You’ll be carrying more kit in winter than in other seasons and you’ll expend more energy doing so. It’s important to stay hydrated to keep energy levels up and to stay warm. Even if you’re only 10% dehydrated it’ll impact on your ability to keep warm. You need to be drinking regularly and eating little and often too. It’s not a case of taking a big packed lunch with you and stopping once for food. Eat little and often, around every half an hour. Go for high energy foods to keep your energy levels up.

Be aware of how to get help

Know how to get help if you need it. If you require help from Mountain Rescue, contact 999 and ask for the police, who will contact our service. You might not have enough phone signal to get through or it might be too windy to hear the operator. That’s why it’s worth registering your phone with the emergencySMS service beforehand. This service allows you to send an emergency text and reply via text too – ideal for low signal spots.

Keep your phone(s) charged

Your phone battery will likely get sapped during the day, if you’re using it for photographs, navigation, etc. Even drops in temperature when you’re at higher altitudes can use up battery power. It’s crucial you’ve got enough battery power as your phone will be an important tool if something goes wrong. Carry a battery pack for your mobile. Consider taking a separate phone that’s just for outdoor emergencies. Keep it switched off, so it’s fully charged. It’s all about being able to use your phone for what only your phone can do – call for help.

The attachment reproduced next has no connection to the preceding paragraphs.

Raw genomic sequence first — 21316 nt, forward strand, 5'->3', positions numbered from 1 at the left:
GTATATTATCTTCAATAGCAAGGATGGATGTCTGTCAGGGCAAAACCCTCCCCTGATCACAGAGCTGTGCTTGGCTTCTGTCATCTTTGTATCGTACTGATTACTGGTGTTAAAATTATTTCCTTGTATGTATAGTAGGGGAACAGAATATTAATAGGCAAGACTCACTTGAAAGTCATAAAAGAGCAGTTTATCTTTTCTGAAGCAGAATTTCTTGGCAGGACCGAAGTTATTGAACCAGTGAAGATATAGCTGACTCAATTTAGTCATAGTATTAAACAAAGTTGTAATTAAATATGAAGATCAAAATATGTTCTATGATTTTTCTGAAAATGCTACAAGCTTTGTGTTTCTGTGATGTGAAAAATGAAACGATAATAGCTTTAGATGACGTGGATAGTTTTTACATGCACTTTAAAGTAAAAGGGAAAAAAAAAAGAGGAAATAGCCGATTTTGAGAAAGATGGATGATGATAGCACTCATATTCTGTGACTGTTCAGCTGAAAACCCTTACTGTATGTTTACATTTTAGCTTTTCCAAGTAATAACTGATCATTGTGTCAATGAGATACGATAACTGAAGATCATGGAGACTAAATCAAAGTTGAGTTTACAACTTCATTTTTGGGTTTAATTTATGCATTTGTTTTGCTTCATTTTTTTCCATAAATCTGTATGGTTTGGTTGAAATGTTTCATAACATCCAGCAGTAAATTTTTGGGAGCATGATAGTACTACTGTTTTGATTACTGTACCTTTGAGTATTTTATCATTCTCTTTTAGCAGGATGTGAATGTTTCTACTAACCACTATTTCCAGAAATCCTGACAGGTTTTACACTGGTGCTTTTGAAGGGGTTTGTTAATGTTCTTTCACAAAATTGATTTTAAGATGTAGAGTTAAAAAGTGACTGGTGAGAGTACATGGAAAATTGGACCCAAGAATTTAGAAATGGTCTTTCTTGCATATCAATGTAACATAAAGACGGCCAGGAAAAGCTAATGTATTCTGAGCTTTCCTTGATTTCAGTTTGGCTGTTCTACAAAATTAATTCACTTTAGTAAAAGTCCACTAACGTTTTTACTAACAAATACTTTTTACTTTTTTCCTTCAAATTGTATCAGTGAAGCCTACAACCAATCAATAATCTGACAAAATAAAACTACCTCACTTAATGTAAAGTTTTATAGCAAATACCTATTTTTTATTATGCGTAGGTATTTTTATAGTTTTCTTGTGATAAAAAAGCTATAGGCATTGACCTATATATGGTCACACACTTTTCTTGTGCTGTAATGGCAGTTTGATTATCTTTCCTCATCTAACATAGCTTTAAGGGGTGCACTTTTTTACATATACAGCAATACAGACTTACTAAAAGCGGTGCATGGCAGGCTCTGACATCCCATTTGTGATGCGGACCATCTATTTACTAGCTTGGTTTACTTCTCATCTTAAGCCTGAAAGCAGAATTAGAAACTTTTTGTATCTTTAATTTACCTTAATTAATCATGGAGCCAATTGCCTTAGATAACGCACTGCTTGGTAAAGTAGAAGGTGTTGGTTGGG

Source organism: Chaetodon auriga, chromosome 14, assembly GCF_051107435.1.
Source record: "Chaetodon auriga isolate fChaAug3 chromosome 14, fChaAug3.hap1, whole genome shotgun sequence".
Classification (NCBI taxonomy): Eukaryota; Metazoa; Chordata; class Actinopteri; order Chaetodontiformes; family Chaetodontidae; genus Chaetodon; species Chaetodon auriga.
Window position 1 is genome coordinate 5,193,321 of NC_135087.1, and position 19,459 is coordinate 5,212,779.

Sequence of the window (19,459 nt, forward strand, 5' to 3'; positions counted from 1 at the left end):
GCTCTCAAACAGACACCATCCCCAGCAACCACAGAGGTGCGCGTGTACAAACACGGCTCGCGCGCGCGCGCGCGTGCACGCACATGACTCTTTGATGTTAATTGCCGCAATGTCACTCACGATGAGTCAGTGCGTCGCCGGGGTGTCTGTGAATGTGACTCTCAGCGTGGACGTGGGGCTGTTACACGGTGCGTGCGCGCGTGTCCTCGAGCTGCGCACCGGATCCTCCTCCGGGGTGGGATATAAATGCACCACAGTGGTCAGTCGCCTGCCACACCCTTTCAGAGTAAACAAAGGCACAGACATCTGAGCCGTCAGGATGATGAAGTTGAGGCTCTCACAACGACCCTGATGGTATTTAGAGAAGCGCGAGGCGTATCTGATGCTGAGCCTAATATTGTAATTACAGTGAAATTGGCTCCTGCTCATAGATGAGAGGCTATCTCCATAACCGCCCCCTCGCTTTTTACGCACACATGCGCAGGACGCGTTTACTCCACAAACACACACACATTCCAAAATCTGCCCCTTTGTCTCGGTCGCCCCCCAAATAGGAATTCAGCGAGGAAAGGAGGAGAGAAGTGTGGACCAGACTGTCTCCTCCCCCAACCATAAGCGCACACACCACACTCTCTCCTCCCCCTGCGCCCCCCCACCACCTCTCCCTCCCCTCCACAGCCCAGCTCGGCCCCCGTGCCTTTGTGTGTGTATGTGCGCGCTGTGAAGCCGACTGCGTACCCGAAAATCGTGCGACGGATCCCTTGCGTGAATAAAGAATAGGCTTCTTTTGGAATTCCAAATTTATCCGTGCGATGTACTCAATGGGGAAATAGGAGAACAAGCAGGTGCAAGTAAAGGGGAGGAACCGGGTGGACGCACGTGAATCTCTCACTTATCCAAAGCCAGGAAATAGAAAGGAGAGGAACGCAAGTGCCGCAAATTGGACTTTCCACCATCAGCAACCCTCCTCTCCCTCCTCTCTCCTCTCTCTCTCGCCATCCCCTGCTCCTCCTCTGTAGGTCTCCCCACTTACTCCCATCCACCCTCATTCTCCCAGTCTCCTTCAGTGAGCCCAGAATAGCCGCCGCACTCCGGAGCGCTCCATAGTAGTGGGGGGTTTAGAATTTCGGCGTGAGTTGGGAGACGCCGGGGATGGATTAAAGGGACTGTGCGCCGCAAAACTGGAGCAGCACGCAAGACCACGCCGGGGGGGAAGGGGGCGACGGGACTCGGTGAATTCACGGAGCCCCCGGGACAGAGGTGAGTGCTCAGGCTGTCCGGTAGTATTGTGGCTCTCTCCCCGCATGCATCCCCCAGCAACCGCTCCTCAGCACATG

Maximise your phone signal

All 999 calls go through to the strongest network signal they can pick up, even if you’re not on that network. Be aware that your phone signal might be poor despite this. If you haven’t got enough signal for a call, there might be enough for a text, because they use less signal. You might think to walk down hill to get a better signal but assess your location. A quick walk uphill might give you a better signal.

Be resource-ful

There are lots of resources online to help you stay safe in the hills and mountains. The Mountain Rescue England and Wales blog has many useful posts about safety. The Met Office has blogs on mountain safety too, as do Ordnance Survey (Get Outside) and the British Mountaineering Council. I’d also recommend looking at Adventure Smart. The website features three questions to ask yourself to check you’re prepared for any outdoor adventure.

Mike Margeson

Mike Margeson

Mike Margeson OBE is Operations Director at Mountain Rescue England and Wales, as well as a Winter and Summer Mountaineering and Climbing Instructor, International Mountain Leader and Program Operations and Safety Manager at YMCA Lakeside, a large outdoor education centre in the Lake District. In his free time, he loves all aspects of adventure activities, including climbing and mountaineering all around the UK and abroad.